Tuesday, February 05, 2013

Eat At Joe's


When I first write a scene, it’s always pretty spare. I write my characters’ words and thoughts along with their actions, what they do with their hands, the expressions on their faces. Next I add some “where”…the room, the light, the chair (or bed) they’re using. As I go, I usually try to add a little of what they look like, what they’re wearing, even if there’s already been a full description earlier.

Later I go back and beef these up, try to keep my characters from being disembodied voices in an empty dark room. Although that might be fun…

Lately I’ve been paying close attention to a character’s senses. What does he smell like to her? What does the carpet feel like under his bare feet? Is that ferret making noises, or it that a cricket? Is she in pain? Does her heart ache?

And today’s topic: how does it (he, she) taste?

I’m writing a fantasy set in a distant magical/agrarian future. I figure they still have some of the same foods we have now, but the names might have changed. Language shifts, after all. So I've left some of the words the same as what we use now, and changed others so they leave a flavor…heh heh…of the original food in the reader’s mind.

Salmon and colouka eggs.
Kaf and carrots.
Plumjon juice, either plain or sparkling.

What do your characters eat and drink? Is food a big part of their lives or just something they handle on the fly? Have you ever made up entirely new tastes for your characters to experience? If you're not a writer, or even if you are, what are some favorite flavors you've read about?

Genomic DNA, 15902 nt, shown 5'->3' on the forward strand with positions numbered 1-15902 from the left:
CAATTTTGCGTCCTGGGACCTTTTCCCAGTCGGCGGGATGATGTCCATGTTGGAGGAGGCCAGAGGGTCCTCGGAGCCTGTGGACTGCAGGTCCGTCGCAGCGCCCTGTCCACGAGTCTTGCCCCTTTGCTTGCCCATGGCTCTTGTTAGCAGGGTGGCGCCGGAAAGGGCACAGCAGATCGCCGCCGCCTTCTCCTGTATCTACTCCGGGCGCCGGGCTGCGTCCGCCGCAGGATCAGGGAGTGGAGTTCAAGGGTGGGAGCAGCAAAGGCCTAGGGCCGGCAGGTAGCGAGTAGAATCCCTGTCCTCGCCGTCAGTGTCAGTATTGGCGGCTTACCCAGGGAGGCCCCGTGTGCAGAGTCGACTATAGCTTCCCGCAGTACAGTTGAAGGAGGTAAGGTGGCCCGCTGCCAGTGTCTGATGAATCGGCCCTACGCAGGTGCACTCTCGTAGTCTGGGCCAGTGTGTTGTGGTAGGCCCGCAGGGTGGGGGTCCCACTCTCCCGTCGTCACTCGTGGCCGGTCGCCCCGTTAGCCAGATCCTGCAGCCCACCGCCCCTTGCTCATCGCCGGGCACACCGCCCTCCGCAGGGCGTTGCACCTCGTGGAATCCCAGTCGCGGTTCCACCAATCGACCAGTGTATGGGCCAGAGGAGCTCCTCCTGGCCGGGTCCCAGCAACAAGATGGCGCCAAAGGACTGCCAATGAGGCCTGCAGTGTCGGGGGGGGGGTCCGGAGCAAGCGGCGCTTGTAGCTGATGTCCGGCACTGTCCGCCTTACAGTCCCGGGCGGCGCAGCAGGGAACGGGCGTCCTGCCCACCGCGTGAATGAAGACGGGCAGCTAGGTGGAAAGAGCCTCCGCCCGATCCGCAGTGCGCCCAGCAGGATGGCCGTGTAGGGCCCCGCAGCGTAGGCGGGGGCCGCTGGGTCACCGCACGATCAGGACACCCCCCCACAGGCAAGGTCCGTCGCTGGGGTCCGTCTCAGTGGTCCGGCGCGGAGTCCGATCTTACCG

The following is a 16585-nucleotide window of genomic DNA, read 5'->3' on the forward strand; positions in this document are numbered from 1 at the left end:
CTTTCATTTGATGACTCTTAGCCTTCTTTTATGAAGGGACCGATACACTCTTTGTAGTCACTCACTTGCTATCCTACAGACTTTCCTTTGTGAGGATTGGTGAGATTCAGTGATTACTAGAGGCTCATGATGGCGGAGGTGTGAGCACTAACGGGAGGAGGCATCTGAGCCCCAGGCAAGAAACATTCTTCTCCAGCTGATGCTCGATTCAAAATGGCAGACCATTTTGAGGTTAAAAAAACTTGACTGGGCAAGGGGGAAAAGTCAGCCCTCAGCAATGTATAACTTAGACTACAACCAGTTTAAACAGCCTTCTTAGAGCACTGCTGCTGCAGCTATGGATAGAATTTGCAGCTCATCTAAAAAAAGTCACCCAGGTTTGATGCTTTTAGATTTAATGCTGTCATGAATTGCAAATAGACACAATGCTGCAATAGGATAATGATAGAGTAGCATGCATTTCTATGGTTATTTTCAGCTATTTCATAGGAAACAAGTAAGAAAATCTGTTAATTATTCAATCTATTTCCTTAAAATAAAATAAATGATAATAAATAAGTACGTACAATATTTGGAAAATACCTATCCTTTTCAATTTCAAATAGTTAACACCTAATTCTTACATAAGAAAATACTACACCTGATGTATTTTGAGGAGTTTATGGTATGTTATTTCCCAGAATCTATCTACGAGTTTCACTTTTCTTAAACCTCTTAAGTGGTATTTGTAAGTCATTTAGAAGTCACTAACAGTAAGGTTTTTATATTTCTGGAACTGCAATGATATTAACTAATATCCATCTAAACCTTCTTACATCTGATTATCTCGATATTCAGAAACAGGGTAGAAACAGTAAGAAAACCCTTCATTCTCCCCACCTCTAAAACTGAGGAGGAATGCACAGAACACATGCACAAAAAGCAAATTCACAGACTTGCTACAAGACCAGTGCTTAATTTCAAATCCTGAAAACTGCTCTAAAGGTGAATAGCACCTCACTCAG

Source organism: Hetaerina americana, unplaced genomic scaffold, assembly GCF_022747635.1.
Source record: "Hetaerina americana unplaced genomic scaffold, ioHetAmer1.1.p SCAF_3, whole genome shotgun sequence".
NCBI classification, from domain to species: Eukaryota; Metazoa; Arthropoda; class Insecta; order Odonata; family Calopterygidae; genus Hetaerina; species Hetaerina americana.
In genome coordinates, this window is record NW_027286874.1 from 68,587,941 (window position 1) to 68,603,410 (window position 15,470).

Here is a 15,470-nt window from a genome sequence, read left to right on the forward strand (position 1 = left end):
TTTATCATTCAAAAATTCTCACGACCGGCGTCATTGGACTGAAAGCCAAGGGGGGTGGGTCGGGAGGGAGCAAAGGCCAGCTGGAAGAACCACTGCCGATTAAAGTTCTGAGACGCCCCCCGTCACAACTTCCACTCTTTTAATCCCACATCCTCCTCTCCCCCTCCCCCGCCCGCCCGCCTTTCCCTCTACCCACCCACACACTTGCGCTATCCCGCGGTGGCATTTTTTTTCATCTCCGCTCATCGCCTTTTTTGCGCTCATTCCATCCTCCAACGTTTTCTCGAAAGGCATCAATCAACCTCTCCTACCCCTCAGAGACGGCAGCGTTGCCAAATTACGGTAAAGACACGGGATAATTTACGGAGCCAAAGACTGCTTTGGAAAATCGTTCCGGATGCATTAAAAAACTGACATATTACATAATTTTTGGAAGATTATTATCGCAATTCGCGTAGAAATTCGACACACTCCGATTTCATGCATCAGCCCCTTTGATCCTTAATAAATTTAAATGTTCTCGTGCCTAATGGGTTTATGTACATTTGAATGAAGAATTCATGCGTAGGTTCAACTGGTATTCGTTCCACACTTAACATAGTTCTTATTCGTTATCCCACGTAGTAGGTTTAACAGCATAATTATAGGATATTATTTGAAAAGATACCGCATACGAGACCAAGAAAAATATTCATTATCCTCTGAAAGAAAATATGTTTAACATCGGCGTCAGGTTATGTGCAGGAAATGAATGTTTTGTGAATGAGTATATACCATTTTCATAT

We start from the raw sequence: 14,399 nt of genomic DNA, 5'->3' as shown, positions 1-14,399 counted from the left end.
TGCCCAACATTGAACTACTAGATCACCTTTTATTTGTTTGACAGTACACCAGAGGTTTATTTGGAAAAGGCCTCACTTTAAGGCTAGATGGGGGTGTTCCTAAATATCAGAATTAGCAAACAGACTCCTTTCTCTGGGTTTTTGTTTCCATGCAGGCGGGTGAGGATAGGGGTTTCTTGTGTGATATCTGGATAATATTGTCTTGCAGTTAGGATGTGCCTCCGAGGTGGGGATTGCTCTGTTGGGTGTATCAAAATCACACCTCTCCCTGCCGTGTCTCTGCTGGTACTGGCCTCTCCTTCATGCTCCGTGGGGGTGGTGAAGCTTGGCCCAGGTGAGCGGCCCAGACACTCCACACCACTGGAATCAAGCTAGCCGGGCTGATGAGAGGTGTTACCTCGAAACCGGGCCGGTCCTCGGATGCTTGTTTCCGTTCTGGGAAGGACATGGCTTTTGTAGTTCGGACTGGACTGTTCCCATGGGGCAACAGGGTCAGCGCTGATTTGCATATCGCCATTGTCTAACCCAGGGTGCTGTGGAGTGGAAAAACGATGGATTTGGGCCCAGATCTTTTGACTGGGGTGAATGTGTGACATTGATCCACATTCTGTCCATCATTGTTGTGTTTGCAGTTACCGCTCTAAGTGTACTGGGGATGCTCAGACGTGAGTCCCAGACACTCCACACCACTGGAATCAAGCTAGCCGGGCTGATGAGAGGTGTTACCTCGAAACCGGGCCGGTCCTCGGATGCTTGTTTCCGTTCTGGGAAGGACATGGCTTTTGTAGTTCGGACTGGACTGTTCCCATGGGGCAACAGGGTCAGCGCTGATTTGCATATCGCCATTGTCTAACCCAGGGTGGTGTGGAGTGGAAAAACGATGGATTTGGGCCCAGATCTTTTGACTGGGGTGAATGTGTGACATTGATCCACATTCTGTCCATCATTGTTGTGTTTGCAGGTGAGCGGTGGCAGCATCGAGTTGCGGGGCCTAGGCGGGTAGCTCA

Inquiring taste buds want to know.

3 comments:

Paty Jager said...

Interesting post, Meggan. I try to put in some food and not all the tasting has to do with food. ;) I have a scene in Marshal in Petticoats where the heroine spills jam on the hero and licks it off. I had an older friend(male) who read the book and said he'd never be able to think of it as only for bread anymore. LOL

If you are keeping a story real (or fantasy) you need to have food in it somewhere. It is an essential to staying alive and we have three meals a day. You can't write a story and not have them eating at least once and/or smelling the food. My heroine in my action adventure series has a high metabolism and is hungry all the time. Nearly every scene her stomach growls or she's eating something. It's one of the fun quirks I gave her and makes food a must in the books.

Fun topic!

Meggan McQuaid said...

Paty, food as sex-play and a hungry heroine; great ideas! I have discovered that the people of my world eat five meals a day, and they almost always eat en masse. Consequently, their entire schedule is built around their meals. "I'll meet you in the Great Hall at [lunch]. "Have the horses ready at two bells after [morning snack]." Food as sustenance, food as social event, food as time structure. I agree that food has to play a big role for a realistic story.

Genene Valleau, writing as Genie Gabriel said...

Entertaining post, Meggan! I have to be careful not to put too many food scenes in my books. With my Halo Legacy Series, Sunday dinner at their mom's house is a tradition of good food, reconnecting with siblings, and of life-changing announcements. :)

I haven't made up any new tastes--interesting thought!